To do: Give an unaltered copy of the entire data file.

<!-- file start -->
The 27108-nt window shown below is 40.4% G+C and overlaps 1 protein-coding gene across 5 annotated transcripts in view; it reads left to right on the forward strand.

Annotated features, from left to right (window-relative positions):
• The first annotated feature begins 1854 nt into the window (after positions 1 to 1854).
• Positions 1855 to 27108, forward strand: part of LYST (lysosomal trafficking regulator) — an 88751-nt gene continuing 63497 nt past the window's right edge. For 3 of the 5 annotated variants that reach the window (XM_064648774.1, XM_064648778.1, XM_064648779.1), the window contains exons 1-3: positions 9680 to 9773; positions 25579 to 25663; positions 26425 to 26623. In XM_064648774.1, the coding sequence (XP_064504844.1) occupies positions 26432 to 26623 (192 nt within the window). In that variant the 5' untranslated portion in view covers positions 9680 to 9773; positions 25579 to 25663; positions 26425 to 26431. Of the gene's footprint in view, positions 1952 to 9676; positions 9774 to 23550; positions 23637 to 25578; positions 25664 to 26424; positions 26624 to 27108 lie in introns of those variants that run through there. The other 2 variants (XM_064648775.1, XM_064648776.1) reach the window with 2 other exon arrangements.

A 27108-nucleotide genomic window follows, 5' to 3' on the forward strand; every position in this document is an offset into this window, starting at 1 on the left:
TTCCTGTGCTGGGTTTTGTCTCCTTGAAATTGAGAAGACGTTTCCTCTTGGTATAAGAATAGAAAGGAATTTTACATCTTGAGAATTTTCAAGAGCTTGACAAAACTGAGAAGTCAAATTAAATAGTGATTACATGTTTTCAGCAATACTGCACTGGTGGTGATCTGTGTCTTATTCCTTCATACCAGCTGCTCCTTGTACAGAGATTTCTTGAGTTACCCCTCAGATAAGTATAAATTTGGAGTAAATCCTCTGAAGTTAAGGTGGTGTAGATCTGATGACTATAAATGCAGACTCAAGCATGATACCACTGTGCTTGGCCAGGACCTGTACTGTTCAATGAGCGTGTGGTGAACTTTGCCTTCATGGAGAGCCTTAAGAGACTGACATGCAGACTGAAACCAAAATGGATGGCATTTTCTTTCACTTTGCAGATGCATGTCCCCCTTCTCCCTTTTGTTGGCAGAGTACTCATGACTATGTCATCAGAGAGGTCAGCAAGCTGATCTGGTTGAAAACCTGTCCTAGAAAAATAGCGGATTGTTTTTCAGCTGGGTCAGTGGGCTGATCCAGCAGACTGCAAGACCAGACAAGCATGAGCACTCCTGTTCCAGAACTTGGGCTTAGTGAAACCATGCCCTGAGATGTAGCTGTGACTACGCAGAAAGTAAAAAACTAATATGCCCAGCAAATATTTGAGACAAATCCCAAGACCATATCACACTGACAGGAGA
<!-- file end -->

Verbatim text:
The 27108-nt window shown below is 40.4% G+C and overlaps 1 protein-coding gene across 5 annotated transcripts in view; it reads left to right on the forward strand.

Annotated features, from left to right (window-relative positions):
• The first annotated feature begins 1854 nt into the window (after positions 1 to 1854).
• Positions 1855 to 27108, forward strand: part of LYST (lysosomal trafficking regulator) — an 88751-nt gene continuing 63497 nt past the window's right edge. For 3 of the 5 annotated variants that reach the window (XM_064648774.1, XM_064648778.1, XM_064648779.1), the window contains exons 1-3: positions 9680 to 9773; positions 25579 to 25663; positions 26425 to 26623. In XM_064648774.1, the coding sequence (XP_064504844.1) occupies positions 26432 to 26623 (192 nt within the window). In that variant the 5' untranslated portion in view covers positions 9680 to 9773; positions 25579 to 25663; positions 26425 to 26431. Of the gene's footprint in view, positions 1952 to 9676; positions 9774 to 23550; positions 23637 to 25578; positions 25664 to 26424; positions 26624 to 27108 lie in introns of those variants that run through there. The other 2 variants (XM_064648775.1, XM_064648776.1) reach the window with 2 other exon arrangements.

A 27108-nucleotide genomic window follows, 5' to 3' on the forward strand; every position in this document is an offset into this window, starting at 1 on the left:
TTCCTGTGCTGGGTTTTGTCTCCTTGAAATTGAGAAGACGTTTCCTCTTGGTATAAGAATAGAAAGGAATTTTACATCTTGAGAATTTTCAAGAGCTTGACAAAACTGAGAAGTCAAATTAAATAGTGATTACATGTTTTCAGCAATACTGCACTGGTGGTGATCTGTGTCTTATTCCTTCATACCAGCTGCTCCTTGTACAGAGATTTCTTGAGTTACCCCTCAGATAAGTATAAATTTGGAGTAAATCCTCTGAAGTTAAGGTGGTGTAGATCTGATGACTATAAATGCAGACTCAAGCATGATACCACTGTGCTTGGCCAGGACCTGTACTGTTCAATGAGCGTGTGGTGAACTTTGCCTTCATGGAGAGCCTTAAGAGACTGACATGCAGACTGAAACCAAAATGGATGGCATTTTCTTTCACTTTGCAGATGCATGTCCCCCTTCTCCCTTTTGTTGGCAGAGTACTCATGACTATGTCATCAGAGAGGTCAGCAAGCTGATCTGGTTGAAAACCTGTCCTAGAAAAATAGCGGATTGTTTTTCAGCTGGGTCAGTGGGCTGATCCAGCAGACTGCAAGACCAGACAAGCATGAGCACTCCTGTTCCAGAACTTGGGCTTAGTGAAACCATGCCCTGAGATGTAGCTGTGACTACGCAGAAAGTAAAAAACTAATATGCCCAGCAAATATTTGAGACAAATCCCAAGACCATATCACACTGACAGGAGA